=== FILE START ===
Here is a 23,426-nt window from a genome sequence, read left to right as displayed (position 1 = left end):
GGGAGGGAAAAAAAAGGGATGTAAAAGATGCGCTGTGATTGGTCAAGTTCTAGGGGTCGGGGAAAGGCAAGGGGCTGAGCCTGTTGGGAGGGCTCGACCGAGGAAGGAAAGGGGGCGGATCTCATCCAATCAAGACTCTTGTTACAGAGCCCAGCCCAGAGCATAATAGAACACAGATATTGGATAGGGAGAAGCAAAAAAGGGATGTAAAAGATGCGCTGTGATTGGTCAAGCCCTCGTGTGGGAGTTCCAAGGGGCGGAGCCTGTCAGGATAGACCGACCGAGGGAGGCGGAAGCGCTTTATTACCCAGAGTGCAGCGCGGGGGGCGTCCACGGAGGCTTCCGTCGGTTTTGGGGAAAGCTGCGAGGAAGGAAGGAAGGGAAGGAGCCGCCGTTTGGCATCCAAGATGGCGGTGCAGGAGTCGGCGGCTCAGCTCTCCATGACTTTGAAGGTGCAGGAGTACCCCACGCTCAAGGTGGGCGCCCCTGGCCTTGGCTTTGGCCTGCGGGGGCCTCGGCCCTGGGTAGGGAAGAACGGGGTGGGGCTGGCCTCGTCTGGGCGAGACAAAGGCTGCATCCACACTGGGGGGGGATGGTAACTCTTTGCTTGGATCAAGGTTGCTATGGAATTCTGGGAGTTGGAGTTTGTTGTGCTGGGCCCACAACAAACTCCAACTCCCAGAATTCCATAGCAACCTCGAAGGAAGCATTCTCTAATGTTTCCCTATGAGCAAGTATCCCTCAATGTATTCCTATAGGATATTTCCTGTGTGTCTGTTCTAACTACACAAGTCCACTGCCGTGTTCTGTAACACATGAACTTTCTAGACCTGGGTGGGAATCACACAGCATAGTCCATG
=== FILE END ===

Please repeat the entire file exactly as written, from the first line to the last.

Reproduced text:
Here is a 23,426-nt window from a genome sequence, read left to right as displayed (position 1 = left end):
GGGAGGGAAAAAAAAGGGATGTAAAAGATGCGCTGTGATTGGTCAAGTTCTAGGGGTCGGGGAAAGGCAAGGGGCTGAGCCTGTTGGGAGGGCTCGACCGAGGAAGGAAAGGGGGCGGATCTCATCCAATCAAGACTCTTGTTACAGAGCCCAGCCCAGAGCATAATAGAACACAGATATTGGATAGGGAGAAGCAAAAAAGGGATGTAAAAGATGCGCTGTGATTGGTCAAGCCCTCGTGTGGGAGTTCCAAGGGGCGGAGCCTGTCAGGATAGACCGACCGAGGGAGGCGGAAGCGCTTTATTACCCAGAGTGCAGCGCGGGGGGCGTCCACGGAGGCTTCCGTCGGTTTTGGGGAAAGCTGCGAGGAAGGAAGGAAGGGAAGGAGCCGCCGTTTGGCATCCAAGATGGCGGTGCAGGAGTCGGCGGCTCAGCTCTCCATGACTTTGAAGGTGCAGGAGTACCCCACGCTCAAGGTGGGCGCCCCTGGCCTTGGCTTTGGCCTGCGGGGGCCTCGGCCCTGGGTAGGGAAGAACGGGGTGGGGCTGGCCTCGTCTGGGCGAGACAAAGGCTGCATCCACACTGGGGGGGGATGGTAACTCTTTGCTTGGATCAAGGTTGCTATGGAATTCTGGGAGTTGGAGTTTGTTGTGCTGGGCCCACAACAAACTCCAACTCCCAGAATTCCATAGCAACCTCGAAGGAAGCATTCTCTAATGTTTCCCTATGAGCAAGTATCCCTCAATGTATTCCTATAGGATATTTCCTGTGTGTCTGTTCTAACTACACAAGTCCACTGCCGTGTTCTGTAACACATGAACTTTCTAGACCTGGGTGGGAATCACACAGCATAGTCCATG